Front Page Titles (by Subject) NOTE B. p. 289. - The History of British India, vol. 1
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NOTE B. p. 289. - James Mill, The History of British India, vol. 1 
The History of British India in 6 vols. (3rd edition) (London: Baldwin, Cradock, and Joy, 1826). Vol. 1.
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NOTE B. p. 289.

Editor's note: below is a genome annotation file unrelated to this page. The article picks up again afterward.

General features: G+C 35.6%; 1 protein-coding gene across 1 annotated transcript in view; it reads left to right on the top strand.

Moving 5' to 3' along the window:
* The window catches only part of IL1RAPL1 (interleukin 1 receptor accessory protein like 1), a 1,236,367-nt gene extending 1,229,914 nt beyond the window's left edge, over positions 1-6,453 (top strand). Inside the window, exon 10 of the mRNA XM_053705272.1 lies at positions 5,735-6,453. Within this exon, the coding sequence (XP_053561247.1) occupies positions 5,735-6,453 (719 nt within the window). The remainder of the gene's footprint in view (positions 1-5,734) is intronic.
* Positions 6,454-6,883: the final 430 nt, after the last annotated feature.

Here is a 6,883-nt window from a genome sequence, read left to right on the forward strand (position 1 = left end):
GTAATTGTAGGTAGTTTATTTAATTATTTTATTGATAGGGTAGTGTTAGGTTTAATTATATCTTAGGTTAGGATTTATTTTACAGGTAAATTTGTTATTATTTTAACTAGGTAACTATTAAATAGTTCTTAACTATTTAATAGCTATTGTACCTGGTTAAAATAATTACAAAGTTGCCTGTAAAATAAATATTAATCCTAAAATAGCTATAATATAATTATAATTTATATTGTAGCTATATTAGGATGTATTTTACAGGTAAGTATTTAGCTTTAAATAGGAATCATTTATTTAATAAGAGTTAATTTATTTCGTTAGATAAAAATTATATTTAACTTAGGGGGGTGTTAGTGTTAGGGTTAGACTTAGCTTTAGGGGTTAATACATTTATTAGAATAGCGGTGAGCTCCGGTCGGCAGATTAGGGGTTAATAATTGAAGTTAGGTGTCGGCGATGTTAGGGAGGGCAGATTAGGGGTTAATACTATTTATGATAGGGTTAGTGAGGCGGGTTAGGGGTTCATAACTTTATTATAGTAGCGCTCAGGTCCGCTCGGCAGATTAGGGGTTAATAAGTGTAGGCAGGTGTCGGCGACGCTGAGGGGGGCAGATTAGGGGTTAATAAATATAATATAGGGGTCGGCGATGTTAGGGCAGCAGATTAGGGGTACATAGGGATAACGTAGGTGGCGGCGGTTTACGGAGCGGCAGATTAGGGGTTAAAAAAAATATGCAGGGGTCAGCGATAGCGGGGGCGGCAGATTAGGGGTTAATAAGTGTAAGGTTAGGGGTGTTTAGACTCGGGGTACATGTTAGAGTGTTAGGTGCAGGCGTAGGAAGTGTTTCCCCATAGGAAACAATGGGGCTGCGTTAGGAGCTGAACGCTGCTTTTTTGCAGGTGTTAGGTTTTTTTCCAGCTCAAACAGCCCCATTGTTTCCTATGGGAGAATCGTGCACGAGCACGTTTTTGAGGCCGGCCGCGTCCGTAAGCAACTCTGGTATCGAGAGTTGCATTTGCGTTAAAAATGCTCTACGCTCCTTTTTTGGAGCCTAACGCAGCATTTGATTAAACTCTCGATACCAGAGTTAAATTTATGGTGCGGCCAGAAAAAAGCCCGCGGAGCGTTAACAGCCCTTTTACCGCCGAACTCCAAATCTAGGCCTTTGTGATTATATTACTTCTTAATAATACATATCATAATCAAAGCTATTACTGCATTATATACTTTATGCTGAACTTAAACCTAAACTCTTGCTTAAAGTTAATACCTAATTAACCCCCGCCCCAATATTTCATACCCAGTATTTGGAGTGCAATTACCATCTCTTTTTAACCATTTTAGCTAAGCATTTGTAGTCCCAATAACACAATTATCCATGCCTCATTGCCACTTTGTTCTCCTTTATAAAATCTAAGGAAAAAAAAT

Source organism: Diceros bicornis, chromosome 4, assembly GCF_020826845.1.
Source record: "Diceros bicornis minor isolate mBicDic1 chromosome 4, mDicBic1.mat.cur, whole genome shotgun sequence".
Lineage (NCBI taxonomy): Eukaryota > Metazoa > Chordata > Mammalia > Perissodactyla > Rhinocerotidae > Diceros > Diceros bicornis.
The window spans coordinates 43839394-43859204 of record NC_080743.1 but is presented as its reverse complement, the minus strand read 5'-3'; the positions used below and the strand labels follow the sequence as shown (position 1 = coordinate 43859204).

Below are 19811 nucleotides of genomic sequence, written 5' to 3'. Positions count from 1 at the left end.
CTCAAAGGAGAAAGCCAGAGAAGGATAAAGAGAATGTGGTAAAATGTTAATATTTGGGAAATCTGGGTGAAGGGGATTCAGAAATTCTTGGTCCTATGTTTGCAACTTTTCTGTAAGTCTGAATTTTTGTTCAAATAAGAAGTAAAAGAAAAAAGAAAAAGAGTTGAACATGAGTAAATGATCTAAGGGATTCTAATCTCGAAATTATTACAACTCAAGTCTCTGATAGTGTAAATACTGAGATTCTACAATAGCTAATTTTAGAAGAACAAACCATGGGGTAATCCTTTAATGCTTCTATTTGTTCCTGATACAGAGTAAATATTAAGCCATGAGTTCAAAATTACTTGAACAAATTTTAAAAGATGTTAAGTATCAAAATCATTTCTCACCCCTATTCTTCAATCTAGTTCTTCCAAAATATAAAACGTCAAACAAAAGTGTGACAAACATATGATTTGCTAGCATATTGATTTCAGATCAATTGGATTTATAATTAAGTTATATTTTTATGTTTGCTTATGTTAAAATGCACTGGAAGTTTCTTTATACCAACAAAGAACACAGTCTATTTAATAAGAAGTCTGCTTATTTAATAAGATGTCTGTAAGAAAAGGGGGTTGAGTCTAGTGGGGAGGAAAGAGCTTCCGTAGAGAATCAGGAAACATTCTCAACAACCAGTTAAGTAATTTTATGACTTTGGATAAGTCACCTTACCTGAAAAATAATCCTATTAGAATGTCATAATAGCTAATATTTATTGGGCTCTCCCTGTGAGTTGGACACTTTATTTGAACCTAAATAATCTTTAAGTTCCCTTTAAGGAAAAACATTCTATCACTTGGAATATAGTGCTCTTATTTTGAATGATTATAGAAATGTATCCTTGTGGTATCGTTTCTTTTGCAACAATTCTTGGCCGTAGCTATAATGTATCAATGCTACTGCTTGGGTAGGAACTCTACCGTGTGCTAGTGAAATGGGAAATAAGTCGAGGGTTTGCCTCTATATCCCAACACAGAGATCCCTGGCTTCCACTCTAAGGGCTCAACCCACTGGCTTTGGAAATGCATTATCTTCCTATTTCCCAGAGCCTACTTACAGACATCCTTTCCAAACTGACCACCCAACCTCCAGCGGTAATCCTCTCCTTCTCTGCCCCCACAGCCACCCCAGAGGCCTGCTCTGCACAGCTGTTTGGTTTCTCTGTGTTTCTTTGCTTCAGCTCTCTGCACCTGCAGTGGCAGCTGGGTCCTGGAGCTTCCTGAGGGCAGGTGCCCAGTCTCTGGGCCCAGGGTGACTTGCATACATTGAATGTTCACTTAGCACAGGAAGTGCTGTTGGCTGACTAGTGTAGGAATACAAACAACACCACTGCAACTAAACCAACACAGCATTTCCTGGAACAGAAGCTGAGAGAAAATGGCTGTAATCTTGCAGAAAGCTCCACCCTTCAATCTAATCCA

Another and a very remarkable account of the creation of living creatures is found in the Vedas, and translated by Mr. Colebrooke. “This variety of forms was, before the production of body, soul, bearing a human shape. Next, looking round, that primeval Being saw nothing but himself; and he first said, I am I. Therefore his name was I: and thence even now, when called, a man first answers, it is I, and then declares any other name which appertains to him.—Since he, being anterior to all this which seeks supremacy, did consume by fire all sinful obstacles to his own supremacy, therefore does the man, who knows this truth, overcome him, who seeks to be before him.—He felt dread; and, therefore, man fears, when alone. But he reflected 'since nothing exists besides myself, why should I fear?’ Thus his terror departed from him; for what should he dread, since fear must be of another?—He felt not delight; and, therefore, man delights not when alone. He wished the existence of another; and instantly he became such as is man and woman in mutual embrace. He caused this his own self to fall in twain; and thus became a husband and a wife. Therefore was this body, so separated, as it were an imperfect moiety of himself: for so Yajnyawalcya has pronounced it. This blank, therefore, is completed by woman. He approached her; and thence were human beings produced.—She reflected, doubtingly; How can he, having produced me from himself, incestuously approach me? I will now assume a disguise. She became a cow; and the other became a bull and approached her; and the issue were kine. She was changed into a mare, and he into a stallion; one was turned into a female ass, and the other into a male one: thus did he again approach her, and the one-hoofed kind was the offspring. She became a female goat, and he a male one; she was an ewe, and he a ram: thus he approached her, and goats and sheep were the progeny. In this manner, did he create every existing pair whatsoever, even to the ants and minutest insect.” See a curious Discourse of Mr. Colebrooke on the Vedas, or Sacred Writings of the Hindus, Asiat. Research. viii. 440, 441.